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66-96 Ford Broncos - Early & Full Size


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About Justshootme84

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    Supreme Commander
  • Birthday 07/05/1963

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    Palacios, TX
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    4wd trucks, hunting, fishing, music

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  1. Rest in Peace Randy, my friend.

    Randy helped many here in the Zone and at https://www.fullsizebronco.com/forum/index.php

    He never hesitated to assist others with their Bronco issues.

    Randy is Sadly Missed, but Never Forgotten.


  2. Yes, you can inspect the tranny/ t-case mount and/or bushings for wear. The double-bushing style on my 84 Bronco with the NP208 is pradtically obsolete, but i do have pics of the mod I did using 79 Bronco t-case bushings. Ford calls these isolators instead of rubber bushings. This style is only for the NP208/ C-6 auto combo, so your 3-sp manaul may have a single tranny/ t-case mount. JSM84
  3. That's fairly close to my 84's original two-tone, except the medium Ford blue was paired with the dark or indigo blue. To separate the colors, you might consider a thin stripe of that gray about 1-4"-1/2" from the break, inside the lighter blue. If I can find a pic of my hood, I'll post it up, JSM84 http://www.supermotors.net/getfile/74416/fullsize/thwbronco14.jpg The factory two-tone had a chrome trim piece on the fenders, but a doublepinstripe of lighter blue on the top portion where the colors met.
  4. The 89-96 Broncos used the E40D auto tranny, so your 94 would have that model. JSM84
  5. Check out Miesk5's Homepage of Bronco links for info on that lower-front shock stud. It's pressed in from the back side, and not easily replaced as stated. If you are able to weld, a better design is to replace the single stud with a standard rear shock mount lower breacket for more support. If I find some thing in more detail, I'll post it up, JSM84 http://fullsizebronco.com/forum/showthread.php?t=17765 The main idea is to box in the lower mount to accept a bolt thru two sides instead of a sinlge stud.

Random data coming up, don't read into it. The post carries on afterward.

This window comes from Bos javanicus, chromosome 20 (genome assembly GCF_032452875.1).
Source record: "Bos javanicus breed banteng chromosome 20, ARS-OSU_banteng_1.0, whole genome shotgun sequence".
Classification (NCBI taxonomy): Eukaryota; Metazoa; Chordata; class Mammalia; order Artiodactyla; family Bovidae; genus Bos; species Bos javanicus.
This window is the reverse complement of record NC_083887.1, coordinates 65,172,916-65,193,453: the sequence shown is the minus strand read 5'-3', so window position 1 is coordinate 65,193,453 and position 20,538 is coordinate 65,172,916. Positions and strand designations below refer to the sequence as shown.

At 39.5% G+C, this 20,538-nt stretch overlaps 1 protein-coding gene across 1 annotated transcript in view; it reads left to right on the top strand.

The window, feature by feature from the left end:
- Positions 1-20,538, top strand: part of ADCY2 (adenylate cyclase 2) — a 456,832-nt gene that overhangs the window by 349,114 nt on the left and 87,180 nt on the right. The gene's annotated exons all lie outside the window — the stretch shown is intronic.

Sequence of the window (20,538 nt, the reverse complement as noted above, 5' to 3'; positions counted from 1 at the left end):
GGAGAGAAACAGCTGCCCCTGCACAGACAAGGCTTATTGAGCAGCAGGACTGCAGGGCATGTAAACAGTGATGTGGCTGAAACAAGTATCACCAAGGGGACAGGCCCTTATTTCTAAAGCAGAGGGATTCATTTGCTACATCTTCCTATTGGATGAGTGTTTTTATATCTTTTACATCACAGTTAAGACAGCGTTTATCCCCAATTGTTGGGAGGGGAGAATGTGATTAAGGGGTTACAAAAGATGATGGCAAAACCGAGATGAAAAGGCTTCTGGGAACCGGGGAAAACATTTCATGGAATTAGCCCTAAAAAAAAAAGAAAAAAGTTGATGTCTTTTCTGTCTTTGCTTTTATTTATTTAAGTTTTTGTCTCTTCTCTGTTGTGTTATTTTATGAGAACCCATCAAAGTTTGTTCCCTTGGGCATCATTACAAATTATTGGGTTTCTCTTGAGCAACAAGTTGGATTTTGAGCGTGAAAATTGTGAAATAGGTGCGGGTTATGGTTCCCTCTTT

6. For your Early Bronco, the "B8" codes out to a 3.50:1 ratio rearend with factory L/S. The "Q" is most likely a factory front L/S with the power steering option as well. JSM84
  7. Mike is correct i nthat you should not need to use a slide hammer to pull out the axleshafts, as it's only needed to remove the bearing races from the axle housing/ tube. In some cases, however, it will feel like the axle is stuck and will not come out, either due to a frozen bearing, damaged splines, or some other problem. It may take a bit of force to pull the axleshaft free in that case, or if the axleshaft doesn't easily slide out. I've seen guys bolt the drum back onto the end of the shaft to get more leverage and pulling power if you need it. If you do have to replace the bearing and/ or outer seal, it's best to take it to a shop with a 20-ton press to remove & install these parts. You can rent a slide hammer for no cost at AutoZone or most parts stores to pull the race out. Just leave a deposit with your credit card, and that is refunded when you return the tools. You will need a bearing race install set, or the appropriate-sized pipe to drive in the race to the proper depth. Hopefully, the race doesn't just fall out on it's own or the new one is too small and fits loosely. IF so, you have a bigger problem of a wornout axle tube from excessive bearing/race wear. You might check out Miesk5's Homepage of Bronco Links, as he has alot of good info on the Ford 9" repair. JSM84
  8. There was a factory option for an inside spare tire carrier, which was bolted to the passngr-side rear quarter panel inside behind the wheelwell. You may be able to find the inside mount from a used one, usually for about $50. IT doesn't allow for much of any size tire over stock though. If you remove the rear seat or even just fold it up & forward, the center floor latch is a good spot to anchor down a spare tire and wheel laid down flat in back. idid this on the 84 Bronco after taking off the outside carrier to get the Bronco painted, and also chain the spare to the floor on the 78 Bronco. JSM84
  9. The Ford F-150 and Bronco series 8.8" axles use standard 31-spline axle shafts. In my experience, the Lock-Right is not as strong as the Trac-Lok, but they do claim install can be done in about an hour. If you have already 'grenaded' a factory Trac-Lok while rock crawling, then you prolly need the TrueTrac or Detroit Locker. Most of the problems I've run into with the factory L/S has been due to worn clutches, or a few trips down the drag strip. JSM84